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Ask Slashdot: SIM-Card Solutions In North America? 146

An anonymous reader writes I'll be returning to North America for July for the first time in a few years, and I'm curious how the phone carrier market compares with the rest of the world. My last time in the U.S., I had to pick up a disposable phone with all kinds of unnecessary environmental waste (charger, packaging, etc.), and *still* had to register it with another domestic (!) phone number and credit card. I don't think I could get a SIM card there without a contract. Anywhere else I travel, picking up a new SIM card with pre-loaded credit is trivially easy. In my last trip to the UK, I just put GBP 10 into a vending machine at the airport and picked up a loaded SIM card for my phone which aldready has my contacts and settings. No ID, no name, no hassle. What are the best options for me in North America (U.S. *and* Canada)?
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Ask Slashdot: SIM-Card Solutions In North America?

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  • by raburton ( 1281780 ) on Saturday June 28, 2014 @01:26PM (#47341163) Homepage

    > Even Africa one gets better and easier SIM offerings than USA
    Some parts of it yes, Kenya was just like here in the UK. In Ethiopia I had to go to a government office with my passport, fill in a form, and provide a passport photo for them to keep just for a pay as you go sim. Although you could buy them unofficially off the street too.

  • by schnell ( 163007 ) <me.schnell@net> on Saturday June 28, 2014 @01:46PM (#47341241) Homepage

    But US phones are mostly frequency locked to carriers.

    Kinda sorta used to be more but not so much now.

    Part of the confusion comes from the fact that, unlike pretty much the rest of the world, US carriers did not standardize on the GSM technology family. Back in the day, AT&T and T-Mobile chose GSM, while Verizon and Sprint chose the CDMA technology family. So right there you had incompatible technologies between carriers that didn't exist most anywhere else in the world (except for Japan and Korea, mainly).

    Phones built to run on the GSM family of technologies use SIM cards and are generally "SIM-swappable." Some phones, typically the ones bought on a contract for a discount, are "SIM-locked" to a carrier meaning that the phone has to be unlocked by the original carrier before the phone can be used with a SIM from another carrier. However, pretty much all cheap/prepaid phones are not SIM locked and can be swapped easily. Phones built to run on CDMA family of technologies do not use SIM cards so are a moot point for "SIM swapping."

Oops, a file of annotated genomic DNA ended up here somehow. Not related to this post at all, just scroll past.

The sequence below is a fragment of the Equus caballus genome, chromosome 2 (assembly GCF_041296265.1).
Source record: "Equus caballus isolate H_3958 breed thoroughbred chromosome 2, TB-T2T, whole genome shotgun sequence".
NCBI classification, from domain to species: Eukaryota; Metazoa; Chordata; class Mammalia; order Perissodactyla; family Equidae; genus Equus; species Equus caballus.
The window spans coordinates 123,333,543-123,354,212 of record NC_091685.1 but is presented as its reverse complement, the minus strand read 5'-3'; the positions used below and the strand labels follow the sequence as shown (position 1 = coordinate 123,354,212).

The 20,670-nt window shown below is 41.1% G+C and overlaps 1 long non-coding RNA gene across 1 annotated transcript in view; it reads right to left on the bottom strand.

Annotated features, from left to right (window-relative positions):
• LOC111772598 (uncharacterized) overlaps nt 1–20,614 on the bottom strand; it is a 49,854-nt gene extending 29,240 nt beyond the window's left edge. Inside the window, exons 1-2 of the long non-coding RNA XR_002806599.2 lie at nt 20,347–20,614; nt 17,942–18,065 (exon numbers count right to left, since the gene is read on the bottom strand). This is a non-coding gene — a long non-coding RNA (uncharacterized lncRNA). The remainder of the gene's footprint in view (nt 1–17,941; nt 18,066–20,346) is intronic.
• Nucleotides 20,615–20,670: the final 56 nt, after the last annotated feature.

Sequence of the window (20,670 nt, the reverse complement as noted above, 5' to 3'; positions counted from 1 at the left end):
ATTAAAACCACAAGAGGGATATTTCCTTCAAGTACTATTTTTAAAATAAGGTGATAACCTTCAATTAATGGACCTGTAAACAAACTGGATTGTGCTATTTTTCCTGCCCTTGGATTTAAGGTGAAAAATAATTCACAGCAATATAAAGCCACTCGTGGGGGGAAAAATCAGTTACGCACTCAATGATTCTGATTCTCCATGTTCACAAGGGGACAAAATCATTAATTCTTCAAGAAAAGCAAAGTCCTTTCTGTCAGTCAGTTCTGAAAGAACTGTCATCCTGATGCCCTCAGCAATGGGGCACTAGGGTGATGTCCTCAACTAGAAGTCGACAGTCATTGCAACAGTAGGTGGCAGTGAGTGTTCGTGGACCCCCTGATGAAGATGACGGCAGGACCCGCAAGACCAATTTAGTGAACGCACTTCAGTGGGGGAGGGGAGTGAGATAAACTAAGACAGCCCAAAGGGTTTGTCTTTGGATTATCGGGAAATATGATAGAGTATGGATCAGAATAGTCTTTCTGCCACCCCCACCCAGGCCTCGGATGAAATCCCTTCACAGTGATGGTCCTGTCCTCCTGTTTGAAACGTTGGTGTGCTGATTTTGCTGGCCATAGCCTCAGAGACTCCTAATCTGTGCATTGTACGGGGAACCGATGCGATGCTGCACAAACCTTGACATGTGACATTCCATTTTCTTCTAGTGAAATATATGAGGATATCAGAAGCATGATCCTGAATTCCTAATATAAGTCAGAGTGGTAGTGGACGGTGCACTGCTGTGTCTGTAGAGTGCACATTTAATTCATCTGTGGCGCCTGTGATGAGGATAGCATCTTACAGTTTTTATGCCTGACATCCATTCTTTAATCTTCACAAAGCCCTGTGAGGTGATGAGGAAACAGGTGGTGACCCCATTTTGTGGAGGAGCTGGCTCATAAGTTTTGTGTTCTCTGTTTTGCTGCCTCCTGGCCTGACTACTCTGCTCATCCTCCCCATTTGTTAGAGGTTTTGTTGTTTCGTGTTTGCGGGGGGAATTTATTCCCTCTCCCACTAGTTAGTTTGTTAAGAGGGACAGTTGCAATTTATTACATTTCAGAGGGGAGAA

Oh, and don't forget this in your research - there are at least three popular SIM card sizes roaming (no pun intended) in the wild these days, and they are mutually incompatible. So don't expect to take the full-sized SIM out of your feature phone and transfer it to the micro SIM slot of a Galaxy S4 or the nano SIM slot of an iPhone 5s ... although of course you can buy adapters that will make smaller SIMs fit into larger slots.

    In case you're wondering, the fact that all four major US carriers are using LTE nowadays should make the situation less complicated, but it really doesn't. That's because there are virtually no phones out there that use LTE exclusively. Unless your carrier has VoLTE deployed, your "LTE" phone is just using LTE for data but is falling back to 3G CDMA or GSM/HSPA to make your voice calls. So even though every LTE phone has a SIM, phones on legacy CDMA carriers aren't full "SIM-swappable."

    Long story short - SIM swappability these days is far less about carrier locking and more about SIM sizes and which network you're trying to use. Good luck!

I use technology in order to hate it more properly. -- Nam June Paik